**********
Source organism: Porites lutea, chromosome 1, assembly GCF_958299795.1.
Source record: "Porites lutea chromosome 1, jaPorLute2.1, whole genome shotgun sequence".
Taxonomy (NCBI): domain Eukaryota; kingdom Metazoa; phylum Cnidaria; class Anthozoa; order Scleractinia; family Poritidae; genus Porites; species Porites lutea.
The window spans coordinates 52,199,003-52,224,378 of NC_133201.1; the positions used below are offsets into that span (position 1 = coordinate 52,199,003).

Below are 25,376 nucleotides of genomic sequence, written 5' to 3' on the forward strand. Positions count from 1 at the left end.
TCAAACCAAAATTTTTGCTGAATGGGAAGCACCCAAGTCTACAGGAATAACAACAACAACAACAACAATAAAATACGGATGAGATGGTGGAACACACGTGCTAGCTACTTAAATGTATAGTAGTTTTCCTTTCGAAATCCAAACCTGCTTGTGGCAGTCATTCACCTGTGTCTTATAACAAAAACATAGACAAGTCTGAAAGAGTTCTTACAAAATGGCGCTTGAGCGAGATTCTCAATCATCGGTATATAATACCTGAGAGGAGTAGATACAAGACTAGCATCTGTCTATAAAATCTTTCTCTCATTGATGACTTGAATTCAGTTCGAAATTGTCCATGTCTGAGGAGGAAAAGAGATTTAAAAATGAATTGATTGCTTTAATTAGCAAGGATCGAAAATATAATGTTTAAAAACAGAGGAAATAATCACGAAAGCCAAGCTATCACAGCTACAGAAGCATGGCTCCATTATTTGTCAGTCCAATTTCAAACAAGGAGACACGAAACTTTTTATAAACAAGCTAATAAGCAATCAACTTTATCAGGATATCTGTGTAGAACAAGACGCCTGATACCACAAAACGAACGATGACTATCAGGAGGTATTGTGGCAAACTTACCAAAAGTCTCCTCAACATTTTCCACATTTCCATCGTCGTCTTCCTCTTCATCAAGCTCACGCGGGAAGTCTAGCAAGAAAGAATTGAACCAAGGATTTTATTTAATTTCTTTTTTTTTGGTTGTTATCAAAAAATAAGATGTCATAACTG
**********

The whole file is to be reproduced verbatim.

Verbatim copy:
Source organism: Porites lutea, chromosome 1, assembly GCF_958299795.1.
Source record: "Porites lutea chromosome 1, jaPorLute2.1, whole genome shotgun sequence".
Taxonomy (NCBI): domain Eukaryota; kingdom Metazoa; phylum Cnidaria; class Anthozoa; order Scleractinia; family Poritidae; genus Porites; species Porites lutea.
The window spans coordinates 52,199,003-52,224,378 of NC_133201.1; the positions used below are offsets into that span (position 1 = coordinate 52,199,003).

Below are 25,376 nucleotides of genomic sequence, written 5' to 3' on the forward strand. Positions count from 1 at the left end.
TCAAACCAAAATTTTTGCTGAATGGGAAGCACCCAAGTCTACAGGAATAACAACAACAACAACAACAATAAAATACGGATGAGATGGTGGAACACACGTGCTAGCTACTTAAATGTATAGTAGTTTTCCTTTCGAAATCCAAACCTGCTTGTGGCAGTCATTCACCTGTGTCTTATAACAAAAACATAGACAAGTCTGAAAGAGTTCTTACAAAATGGCGCTTGAGCGAGATTCTCAATCATCGGTATATAATACCTGAGAGGAGTAGATACAAGACTAGCATCTGTCTATAAAATCTTTCTCTCATTGATGACTTGAATTCAGTTCGAAATTGTCCATGTCTGAGGAGGAAAAGAGATTTAAAAATGAATTGATTGCTTTAATTAGCAAGGATCGAAAATATAATGTTTAAAAACAGAGGAAATAATCACGAAAGCCAAGCTATCACAGCTACAGAAGCATGGCTCCATTATTTGTCAGTCCAATTTCAAACAAGGAGACACGAAACTTTTTATAAACAAGCTAATAAGCAATCAACTTTATCAGGATATCTGTGTAGAACAAGACGCCTGATACCACAAAACGAACGATGACTATCAGGAGGTATTGTGGCAAACTTACCAAAAGTCTCCTCAACATTTTCCACATTTCCATCGTCGTCTTCCTCTTCATCAAGCTCACGCGGGAAGTCTAGCAAGAAAGAATTGAACCAAGGATTTTATTTAATTTCTTTTTTTTTGGTTGTTATCAAAAAATAAGATGTCATAACTG